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Standing Rock and the Dakota Access Pipeline: Native American Perspectives: Home

Statement of Acknowledgement

The Ethnic Studies Library recognizes that Berkeley sits on the territory of Huichin, the ancestral and unceded land of the Chochenyo Ohlone, the successors of the historic and sovereign Verona Band of Alameda County. This land was and continues to be of great importance to the Ohlone people. We recognize that every member of the Berkeley community has, and continues to benefit from the use and occupation of this land, since the institution’s founding in 1868. Consistent with our values of community and diversity, we have a responsibility to acknowledge and make visible the university’s relationship to Native peoples. By offering this Land Acknowledgement, we affirm Indigenous sovereignty and will work to hold University of California Berkeley more accountable to the needs of American Indian and Indigenous peoples.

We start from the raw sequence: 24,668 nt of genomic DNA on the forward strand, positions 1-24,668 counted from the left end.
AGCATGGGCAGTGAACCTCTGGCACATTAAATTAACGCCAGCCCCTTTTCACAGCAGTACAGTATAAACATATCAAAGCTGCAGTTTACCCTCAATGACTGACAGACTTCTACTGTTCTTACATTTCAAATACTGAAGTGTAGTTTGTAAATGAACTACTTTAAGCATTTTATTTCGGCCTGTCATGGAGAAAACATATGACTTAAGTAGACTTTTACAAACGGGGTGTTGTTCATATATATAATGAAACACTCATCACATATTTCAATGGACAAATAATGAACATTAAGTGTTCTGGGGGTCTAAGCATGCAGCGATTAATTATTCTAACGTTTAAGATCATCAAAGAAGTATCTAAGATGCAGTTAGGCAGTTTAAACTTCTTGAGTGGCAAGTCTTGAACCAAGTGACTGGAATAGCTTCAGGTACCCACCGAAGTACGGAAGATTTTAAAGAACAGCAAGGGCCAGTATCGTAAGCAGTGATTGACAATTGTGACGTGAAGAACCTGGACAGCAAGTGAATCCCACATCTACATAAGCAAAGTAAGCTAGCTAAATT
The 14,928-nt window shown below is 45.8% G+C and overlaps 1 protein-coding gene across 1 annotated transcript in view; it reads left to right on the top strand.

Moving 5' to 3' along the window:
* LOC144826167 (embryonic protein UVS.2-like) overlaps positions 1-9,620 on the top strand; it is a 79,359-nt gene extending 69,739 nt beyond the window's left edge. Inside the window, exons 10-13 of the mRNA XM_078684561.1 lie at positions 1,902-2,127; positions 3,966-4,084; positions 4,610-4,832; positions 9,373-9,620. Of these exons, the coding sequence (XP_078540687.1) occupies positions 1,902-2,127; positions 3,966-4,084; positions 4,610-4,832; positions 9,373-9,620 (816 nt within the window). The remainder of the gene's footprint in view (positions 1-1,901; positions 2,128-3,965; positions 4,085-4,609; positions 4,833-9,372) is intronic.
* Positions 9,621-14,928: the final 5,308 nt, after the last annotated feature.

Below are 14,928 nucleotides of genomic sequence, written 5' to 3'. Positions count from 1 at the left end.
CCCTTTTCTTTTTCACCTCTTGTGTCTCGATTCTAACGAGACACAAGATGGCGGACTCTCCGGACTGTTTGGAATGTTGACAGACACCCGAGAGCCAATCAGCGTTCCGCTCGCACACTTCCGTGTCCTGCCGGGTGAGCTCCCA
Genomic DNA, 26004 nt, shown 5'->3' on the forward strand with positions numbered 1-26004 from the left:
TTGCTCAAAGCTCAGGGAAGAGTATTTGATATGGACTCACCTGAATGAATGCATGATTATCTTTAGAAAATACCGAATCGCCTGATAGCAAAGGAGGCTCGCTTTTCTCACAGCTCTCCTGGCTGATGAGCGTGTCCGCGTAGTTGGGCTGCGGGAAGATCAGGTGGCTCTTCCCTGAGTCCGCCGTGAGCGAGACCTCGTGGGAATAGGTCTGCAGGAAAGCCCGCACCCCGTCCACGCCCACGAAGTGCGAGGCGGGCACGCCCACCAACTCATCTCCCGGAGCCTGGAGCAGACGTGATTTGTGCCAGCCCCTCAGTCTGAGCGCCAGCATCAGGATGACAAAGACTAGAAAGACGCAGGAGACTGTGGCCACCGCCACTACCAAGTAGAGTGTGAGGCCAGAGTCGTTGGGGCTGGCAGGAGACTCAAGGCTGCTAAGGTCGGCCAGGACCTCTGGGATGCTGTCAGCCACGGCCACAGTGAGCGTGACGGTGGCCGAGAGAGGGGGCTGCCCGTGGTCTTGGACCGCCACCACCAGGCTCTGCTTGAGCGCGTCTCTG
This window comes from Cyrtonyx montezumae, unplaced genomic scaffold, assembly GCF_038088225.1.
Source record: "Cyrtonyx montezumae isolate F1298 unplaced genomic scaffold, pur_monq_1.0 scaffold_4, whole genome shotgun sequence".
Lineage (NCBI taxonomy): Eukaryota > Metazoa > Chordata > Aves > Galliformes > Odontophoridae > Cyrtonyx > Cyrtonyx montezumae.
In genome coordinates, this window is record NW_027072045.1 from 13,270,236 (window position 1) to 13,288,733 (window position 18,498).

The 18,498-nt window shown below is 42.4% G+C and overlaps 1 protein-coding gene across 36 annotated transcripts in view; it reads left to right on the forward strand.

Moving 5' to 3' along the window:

About

This guide is to provide Native American perspectives on the Dakota Access Pipeline, a 1,200 mile oil pipeline to be built through the land of the Standing Rock Sioux people and across the Missouri River which provides drinking water and water for agriculture for millions of Americans. The Standing Rock Sioux tribe has opposed the Dakota Access Pipeline since first learning about the plans for the pipeline in 2014. Protests against the pipeline began with tribal members and more people and organizations are joining the effort. This guide is not meant to be comprehensive but will be updated as we discover more sources. 

Solidarity with Standing Rock by Jesus Barraza an activist printmaker based in San Leandro, California.

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Sacred Stone Camp on Twitter

Native American Studies Librarian

Melissa Stoner's picture
Melissa Stoner
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Ethnic Studies Library
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